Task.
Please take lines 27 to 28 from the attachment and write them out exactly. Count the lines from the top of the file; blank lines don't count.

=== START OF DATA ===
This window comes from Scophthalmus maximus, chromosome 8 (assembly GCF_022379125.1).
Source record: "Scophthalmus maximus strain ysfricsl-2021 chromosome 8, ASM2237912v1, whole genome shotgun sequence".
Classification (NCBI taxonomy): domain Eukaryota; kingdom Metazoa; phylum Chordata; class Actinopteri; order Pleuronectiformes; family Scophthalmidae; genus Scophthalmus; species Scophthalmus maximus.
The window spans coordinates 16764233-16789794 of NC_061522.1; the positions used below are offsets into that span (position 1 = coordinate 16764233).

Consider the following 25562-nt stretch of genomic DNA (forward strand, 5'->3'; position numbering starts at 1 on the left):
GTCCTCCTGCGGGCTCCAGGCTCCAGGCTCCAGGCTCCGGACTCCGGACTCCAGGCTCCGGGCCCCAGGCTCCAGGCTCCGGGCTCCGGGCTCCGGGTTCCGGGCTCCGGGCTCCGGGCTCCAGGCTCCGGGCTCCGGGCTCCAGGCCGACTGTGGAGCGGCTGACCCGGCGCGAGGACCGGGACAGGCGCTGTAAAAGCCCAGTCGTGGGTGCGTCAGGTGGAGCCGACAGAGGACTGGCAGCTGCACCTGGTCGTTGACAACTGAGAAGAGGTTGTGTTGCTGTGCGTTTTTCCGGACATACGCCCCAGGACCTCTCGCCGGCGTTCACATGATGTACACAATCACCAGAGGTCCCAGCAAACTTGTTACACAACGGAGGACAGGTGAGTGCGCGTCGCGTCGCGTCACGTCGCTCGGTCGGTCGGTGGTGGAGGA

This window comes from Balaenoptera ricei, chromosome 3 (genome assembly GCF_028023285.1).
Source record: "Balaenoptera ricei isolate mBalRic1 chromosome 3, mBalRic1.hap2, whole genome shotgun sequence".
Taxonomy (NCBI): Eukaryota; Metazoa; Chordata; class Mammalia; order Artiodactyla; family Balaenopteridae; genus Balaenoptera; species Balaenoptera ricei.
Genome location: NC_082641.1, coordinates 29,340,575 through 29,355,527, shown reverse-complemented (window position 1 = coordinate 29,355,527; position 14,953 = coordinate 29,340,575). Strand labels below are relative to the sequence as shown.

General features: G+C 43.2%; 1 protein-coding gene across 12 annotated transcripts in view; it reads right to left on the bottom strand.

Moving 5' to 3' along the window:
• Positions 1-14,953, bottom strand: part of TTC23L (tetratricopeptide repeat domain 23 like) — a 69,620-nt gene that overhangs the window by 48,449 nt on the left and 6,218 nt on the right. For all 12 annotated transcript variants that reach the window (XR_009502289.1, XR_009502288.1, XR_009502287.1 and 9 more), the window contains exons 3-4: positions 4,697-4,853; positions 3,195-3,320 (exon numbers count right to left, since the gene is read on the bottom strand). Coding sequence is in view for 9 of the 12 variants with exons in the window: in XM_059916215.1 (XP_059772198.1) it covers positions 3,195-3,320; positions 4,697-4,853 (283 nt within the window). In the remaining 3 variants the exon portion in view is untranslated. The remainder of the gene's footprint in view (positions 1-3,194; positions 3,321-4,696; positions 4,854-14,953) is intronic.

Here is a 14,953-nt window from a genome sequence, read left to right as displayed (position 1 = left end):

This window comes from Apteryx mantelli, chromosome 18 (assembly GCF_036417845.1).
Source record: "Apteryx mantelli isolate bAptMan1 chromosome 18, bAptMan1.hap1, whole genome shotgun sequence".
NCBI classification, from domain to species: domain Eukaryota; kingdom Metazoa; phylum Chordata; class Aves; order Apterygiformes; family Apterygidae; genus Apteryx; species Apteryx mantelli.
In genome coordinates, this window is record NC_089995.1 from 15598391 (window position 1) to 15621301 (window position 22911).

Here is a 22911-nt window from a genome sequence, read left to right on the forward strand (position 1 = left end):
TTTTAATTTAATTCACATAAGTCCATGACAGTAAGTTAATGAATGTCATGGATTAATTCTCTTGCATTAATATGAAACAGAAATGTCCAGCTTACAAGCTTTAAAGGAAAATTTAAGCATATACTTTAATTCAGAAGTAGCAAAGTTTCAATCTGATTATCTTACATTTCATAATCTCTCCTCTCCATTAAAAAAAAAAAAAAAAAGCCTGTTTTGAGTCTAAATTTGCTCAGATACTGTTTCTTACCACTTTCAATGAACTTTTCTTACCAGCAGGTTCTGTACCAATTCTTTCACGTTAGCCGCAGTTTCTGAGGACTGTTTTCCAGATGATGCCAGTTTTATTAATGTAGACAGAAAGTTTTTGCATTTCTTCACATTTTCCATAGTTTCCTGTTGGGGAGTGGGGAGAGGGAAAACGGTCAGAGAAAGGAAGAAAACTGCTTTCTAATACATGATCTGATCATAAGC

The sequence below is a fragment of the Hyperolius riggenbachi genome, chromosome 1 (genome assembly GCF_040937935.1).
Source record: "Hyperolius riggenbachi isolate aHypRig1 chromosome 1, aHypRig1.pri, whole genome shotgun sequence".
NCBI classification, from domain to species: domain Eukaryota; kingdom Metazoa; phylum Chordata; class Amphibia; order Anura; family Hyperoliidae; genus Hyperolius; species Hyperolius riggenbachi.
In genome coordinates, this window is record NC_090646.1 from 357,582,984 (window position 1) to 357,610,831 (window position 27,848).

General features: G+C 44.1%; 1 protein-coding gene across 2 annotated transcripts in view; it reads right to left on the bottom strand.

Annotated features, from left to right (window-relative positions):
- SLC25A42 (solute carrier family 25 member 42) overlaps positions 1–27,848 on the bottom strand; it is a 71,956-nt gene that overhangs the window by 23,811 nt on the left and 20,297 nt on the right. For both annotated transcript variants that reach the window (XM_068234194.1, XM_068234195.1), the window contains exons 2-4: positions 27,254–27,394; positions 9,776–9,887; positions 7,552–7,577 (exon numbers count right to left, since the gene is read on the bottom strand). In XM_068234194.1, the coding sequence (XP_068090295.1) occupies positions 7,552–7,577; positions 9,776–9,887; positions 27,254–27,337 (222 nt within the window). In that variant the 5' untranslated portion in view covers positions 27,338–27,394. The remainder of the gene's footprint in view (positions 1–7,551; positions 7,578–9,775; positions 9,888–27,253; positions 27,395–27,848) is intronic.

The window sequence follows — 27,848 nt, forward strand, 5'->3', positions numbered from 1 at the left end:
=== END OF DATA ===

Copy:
- SLC25A42 (solute carrier family 25 member 42) overlaps positions 1–27,848 on the bottom strand; it is a 71,956-nt gene that overhangs the window by 23,811 nt on the left and 20,297 nt on the right. For both annotated transcript variants that reach the window (XM_068234194.1, XM_068234195.1), the window contains exons 2-4: positions 27,254–27,394; positions 9,776–9,887; positions 7,552–7,577 (exon numbers count right to left, since the gene is read on the bottom strand). In XM_068234194.1, the coding sequence (XP_068090295.1) occupies positions 7,552–7,577; positions 9,776–9,887; positions 27,254–27,337 (222 nt within the window). In that variant the 5' untranslated portion in view covers positions 27,338–27,394. The remainder of the gene's footprint in view (positions 1–7,551; positions 7,578–9,775; positions 9,888–27,253; positions 27,395–27,848) is intronic.

The window sequence follows — 27,848 nt, forward strand, 5'->3', positions numbered from 1 at the left end: